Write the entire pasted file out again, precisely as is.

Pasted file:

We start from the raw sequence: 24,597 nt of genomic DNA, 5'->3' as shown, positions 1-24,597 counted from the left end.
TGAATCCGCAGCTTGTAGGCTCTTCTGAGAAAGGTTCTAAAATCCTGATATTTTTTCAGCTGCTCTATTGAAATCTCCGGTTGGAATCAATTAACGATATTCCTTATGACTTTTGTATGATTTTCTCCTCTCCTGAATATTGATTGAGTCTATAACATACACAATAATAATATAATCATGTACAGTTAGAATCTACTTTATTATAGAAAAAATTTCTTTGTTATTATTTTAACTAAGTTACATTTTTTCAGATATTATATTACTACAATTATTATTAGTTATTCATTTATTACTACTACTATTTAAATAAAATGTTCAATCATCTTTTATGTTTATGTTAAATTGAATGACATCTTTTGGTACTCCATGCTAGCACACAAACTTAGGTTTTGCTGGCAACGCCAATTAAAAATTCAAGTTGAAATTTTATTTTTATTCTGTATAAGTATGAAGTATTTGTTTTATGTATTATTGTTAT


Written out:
We start from the raw sequence: 24,597 nt of genomic DNA, 5'->3' as shown, positions 1-24,597 counted from the left end.
TGAATCCGCAGCTTGTAGGCTCTTCTGAGAAAGGTTCTAAAATCCTGATATTTTTTCAGCTGCTCTATTGAAATCTCCGGTTGGAATCAATTAACGATATTCCTTATGACTTTTGTATGATTTTCTCCTCTCCTGAATATTGATTGAGTCTATAACATACACAATAATAATATAATCATGTACAGTTAGAATCTACTTTATTATAGAAAAAATTTCTTTGTTATTATTTTAACTAAGTTACATTTTTTCAGATATTATATTACTACAATTATTATTAGTTATTCATTTATTACTACTACTATTTAAATAAAATGTTCAATCATCTTTTATGTTTATGTTAAATTGAATGACATCTTTTGGTACTCCATGCTAGCACACAAACTTAGGTTTTGCTGGCAACGCCAATTAAAAATTCAAGTTGAAATTTTATTTTTATTCTGTATAAGTATGAAGTATTTGTTTTATGTATTATTGTTAT